Guest Blog Post
In part 1 and part 2 of this blog series, I provided details about the tools that CNX uses to manage team development with Sencha Architect, and I explained the basic process and presented some simple example scenarios. In this last installment, I will show you what happens when two or more developers make changes to the same files within an app at the same time.
As discussed in part 2, CNX assigns tasks to developers in such a way as to minimize the chances of two or more developers making changes to the same files at the same time, but of course it can and does happen.
Table of Contents
Example 3: Multiple Developers Making Changes to the Same Area of an App at the Same Time
In this example, I will add some code to a controller and Sean (another developer at CNX) will do the same, completely unaware of what I have done. In the real world, the fact that a merge conflict arises would normally prompt me to discuss it with Sean before deciding how to resolve the merge. We will then have three choices to consider:
- Accept my changes and dump Sean’s changes.
- Accept Sean’s changes and dump my changes.
- Try to gracefully merge the changes and then have one developer review and resolve any logic problems.
Let’s say Sean and I discussed enhancing the controller from part 2 to display a better temporary message window. Further, let’s say we had a misunderstanding of who was going to code that logic, so we both completed the work separately in our local copies of the app. First, here’s Sean’s version:
Sean’s Sencha Architect – Better temporary message window.
Now, here’s my version that I coded independently. Note that Sean’s and my versions are similar but not exactly the same:
Richard’s Sencha Architect – Better temporary message window.
Sean will commit and push his changes first. I won’t show screenshots of this because there won’t be any conflicts on the first push. Next, I will commit and push my changes and get a merge conflict similar to the last example:
Richard’s WebStorm – Rejection when Richard’s new message window pushed.
After clicking the Merge button, the list of files with conflicts will show:
Richard’s WebStorm – Files with merge conflicts.
The first file with a conflict is Main.js. WebStorm will nicely show my change on the left with Sean’s change on the right, and I can merge whatever side I want into the target Merge Result in the center:
Richard’s WebStorm – Merge Revisions window for Main.js.
I’ve discussed it with Sean, and we’ve agreed that his change is better, so I’ll use the arrow next to his change to merge that into the center and dump my change:
Richard’s WebStorm – Deciding on changes to accept in Merge Revisions window.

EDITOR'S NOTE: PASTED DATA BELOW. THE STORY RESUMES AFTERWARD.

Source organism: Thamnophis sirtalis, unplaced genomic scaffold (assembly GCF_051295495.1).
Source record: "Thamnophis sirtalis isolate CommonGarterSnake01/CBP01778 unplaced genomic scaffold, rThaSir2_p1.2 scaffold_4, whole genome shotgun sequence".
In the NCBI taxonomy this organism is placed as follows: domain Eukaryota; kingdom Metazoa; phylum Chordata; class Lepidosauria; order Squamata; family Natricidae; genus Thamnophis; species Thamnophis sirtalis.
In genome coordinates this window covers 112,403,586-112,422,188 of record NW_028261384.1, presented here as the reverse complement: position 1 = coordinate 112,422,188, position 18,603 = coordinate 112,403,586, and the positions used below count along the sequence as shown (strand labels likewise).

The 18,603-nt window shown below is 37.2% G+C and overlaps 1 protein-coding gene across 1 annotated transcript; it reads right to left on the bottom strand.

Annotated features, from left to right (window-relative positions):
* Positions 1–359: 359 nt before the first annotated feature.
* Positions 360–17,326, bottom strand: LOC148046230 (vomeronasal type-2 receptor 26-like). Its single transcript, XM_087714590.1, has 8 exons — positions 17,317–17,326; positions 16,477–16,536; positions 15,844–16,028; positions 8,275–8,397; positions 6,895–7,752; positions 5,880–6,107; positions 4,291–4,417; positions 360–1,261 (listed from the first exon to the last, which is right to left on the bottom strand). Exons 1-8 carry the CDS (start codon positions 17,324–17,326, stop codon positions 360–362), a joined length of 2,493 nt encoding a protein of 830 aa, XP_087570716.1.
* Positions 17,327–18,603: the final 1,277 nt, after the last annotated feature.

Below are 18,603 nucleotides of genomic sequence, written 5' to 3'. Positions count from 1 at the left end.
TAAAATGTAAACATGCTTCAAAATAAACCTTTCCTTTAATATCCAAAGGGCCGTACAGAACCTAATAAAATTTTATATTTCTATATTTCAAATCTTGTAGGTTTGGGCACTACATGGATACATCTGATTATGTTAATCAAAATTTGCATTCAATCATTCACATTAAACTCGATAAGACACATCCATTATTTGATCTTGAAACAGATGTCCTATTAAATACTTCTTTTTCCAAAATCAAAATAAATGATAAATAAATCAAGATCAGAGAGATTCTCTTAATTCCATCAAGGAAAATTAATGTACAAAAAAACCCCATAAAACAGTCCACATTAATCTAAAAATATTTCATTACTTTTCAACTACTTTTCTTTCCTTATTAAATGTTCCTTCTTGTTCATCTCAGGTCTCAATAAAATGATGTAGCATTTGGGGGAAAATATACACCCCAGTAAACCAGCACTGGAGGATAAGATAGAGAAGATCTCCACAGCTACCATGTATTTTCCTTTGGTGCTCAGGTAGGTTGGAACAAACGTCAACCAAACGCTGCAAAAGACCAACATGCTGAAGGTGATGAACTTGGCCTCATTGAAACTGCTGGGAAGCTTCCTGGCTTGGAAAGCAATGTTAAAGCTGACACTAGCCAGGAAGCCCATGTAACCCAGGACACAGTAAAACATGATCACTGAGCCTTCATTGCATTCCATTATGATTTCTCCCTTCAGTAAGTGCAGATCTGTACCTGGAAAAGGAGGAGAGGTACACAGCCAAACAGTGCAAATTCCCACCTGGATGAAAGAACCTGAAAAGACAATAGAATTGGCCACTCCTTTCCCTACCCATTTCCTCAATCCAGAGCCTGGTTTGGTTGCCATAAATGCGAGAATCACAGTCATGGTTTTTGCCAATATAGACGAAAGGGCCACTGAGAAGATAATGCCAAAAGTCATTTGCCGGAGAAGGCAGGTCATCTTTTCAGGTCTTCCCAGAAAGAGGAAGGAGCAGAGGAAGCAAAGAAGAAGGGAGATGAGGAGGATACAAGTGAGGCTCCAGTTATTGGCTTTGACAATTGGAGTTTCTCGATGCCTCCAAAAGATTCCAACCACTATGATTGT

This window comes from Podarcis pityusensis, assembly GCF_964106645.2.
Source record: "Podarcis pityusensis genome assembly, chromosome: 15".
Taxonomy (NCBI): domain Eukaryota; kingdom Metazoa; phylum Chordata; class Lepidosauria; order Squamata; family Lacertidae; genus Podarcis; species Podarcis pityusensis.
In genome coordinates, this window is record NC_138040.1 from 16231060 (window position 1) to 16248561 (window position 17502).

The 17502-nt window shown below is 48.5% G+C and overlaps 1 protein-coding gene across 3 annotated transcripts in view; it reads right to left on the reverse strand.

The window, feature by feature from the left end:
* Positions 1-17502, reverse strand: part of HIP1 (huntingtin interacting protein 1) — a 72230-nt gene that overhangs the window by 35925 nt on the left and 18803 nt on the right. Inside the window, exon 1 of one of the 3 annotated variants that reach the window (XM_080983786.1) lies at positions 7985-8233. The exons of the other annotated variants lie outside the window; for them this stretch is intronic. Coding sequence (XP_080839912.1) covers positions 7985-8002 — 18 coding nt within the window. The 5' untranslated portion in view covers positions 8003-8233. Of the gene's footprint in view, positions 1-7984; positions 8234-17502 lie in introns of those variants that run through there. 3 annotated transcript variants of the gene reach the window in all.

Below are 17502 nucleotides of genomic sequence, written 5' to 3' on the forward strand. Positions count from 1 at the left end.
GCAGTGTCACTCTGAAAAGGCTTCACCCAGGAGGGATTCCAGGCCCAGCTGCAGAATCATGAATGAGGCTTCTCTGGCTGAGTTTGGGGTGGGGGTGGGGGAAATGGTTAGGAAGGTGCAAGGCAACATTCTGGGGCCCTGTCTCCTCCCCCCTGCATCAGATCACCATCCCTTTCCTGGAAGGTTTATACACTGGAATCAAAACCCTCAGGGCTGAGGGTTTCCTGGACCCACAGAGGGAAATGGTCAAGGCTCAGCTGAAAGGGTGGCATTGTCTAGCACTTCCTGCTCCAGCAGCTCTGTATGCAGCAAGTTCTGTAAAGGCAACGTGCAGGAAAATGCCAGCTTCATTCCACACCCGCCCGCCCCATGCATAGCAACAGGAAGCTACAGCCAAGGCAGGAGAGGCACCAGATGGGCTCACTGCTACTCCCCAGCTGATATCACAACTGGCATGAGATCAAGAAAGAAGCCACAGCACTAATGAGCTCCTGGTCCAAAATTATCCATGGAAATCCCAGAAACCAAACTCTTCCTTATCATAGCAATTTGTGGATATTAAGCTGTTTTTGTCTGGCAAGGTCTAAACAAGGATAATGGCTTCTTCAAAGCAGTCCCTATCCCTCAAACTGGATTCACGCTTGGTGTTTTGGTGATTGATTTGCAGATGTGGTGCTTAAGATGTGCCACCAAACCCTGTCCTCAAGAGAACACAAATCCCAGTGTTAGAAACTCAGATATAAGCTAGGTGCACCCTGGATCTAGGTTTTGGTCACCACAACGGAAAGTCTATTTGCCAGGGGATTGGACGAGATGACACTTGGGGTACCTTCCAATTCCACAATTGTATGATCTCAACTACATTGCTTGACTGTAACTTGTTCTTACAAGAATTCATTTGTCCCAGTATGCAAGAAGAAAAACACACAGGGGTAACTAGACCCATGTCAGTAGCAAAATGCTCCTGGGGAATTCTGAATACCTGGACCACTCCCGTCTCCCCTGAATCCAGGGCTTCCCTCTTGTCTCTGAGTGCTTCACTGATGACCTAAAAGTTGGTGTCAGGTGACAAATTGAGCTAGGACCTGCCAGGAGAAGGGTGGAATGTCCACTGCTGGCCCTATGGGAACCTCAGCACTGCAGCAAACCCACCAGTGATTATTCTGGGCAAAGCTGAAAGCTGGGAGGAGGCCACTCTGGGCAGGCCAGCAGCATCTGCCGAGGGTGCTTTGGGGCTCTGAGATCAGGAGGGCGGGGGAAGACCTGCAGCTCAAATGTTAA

Richard’s WebStorm – Sean’s merge revision accepted in Main.js.
If there were other change blocks, I would simply go to each one of them and review it in a similar fashion. In other types of changes, I could easily incorporate pieces of one side and/or the other into the center to get the desired result.
The next file to merge is the Sencha Architect metadata file for the Main controller:
Richard’s WebStorm – Sean’s merge revision accepted in Main metadata file.
In this blog series, I have outlined the development tools and methodology that CNX uses to develop effectively with Sencha Architect in a team environment. The key takeaway from this series should be: it’s time to introduce Sencha Architect to your team. If you like Sencha Architect but weren’t sure how to make it work in a team environment, you should now be equipped with enough information to get started. Now that CNX has been using this development methodology for many months, we really can’t understand why we didn’t do it sooner.
Great articles. I was wondering if this would support this scenario since our team is growing fast. Thanks for putting these together.
Gabriel Hautclocq says
Do you have to close and re-open Sencha Architect each time you sync with the repository, or does Sencha Architect reflect the changes in real time?
Mike Hill says
@Gabriel: Architect detects file changes and allows you to reload the files. I’ve found this to be a bit quirky at times though so I tend to close and re-open Architect any time that I manually change files (e.g., via git merge).
This can be a big time-saver, too. I wasted far too much time duplicating my merge from the JS files to the metadata files before realizing that merging the metadata files is all that’s necessary.
Gabriel Hautclocq says
Thanks for your advices ;-) Indeed it’s a big time saver to only merge metadata files.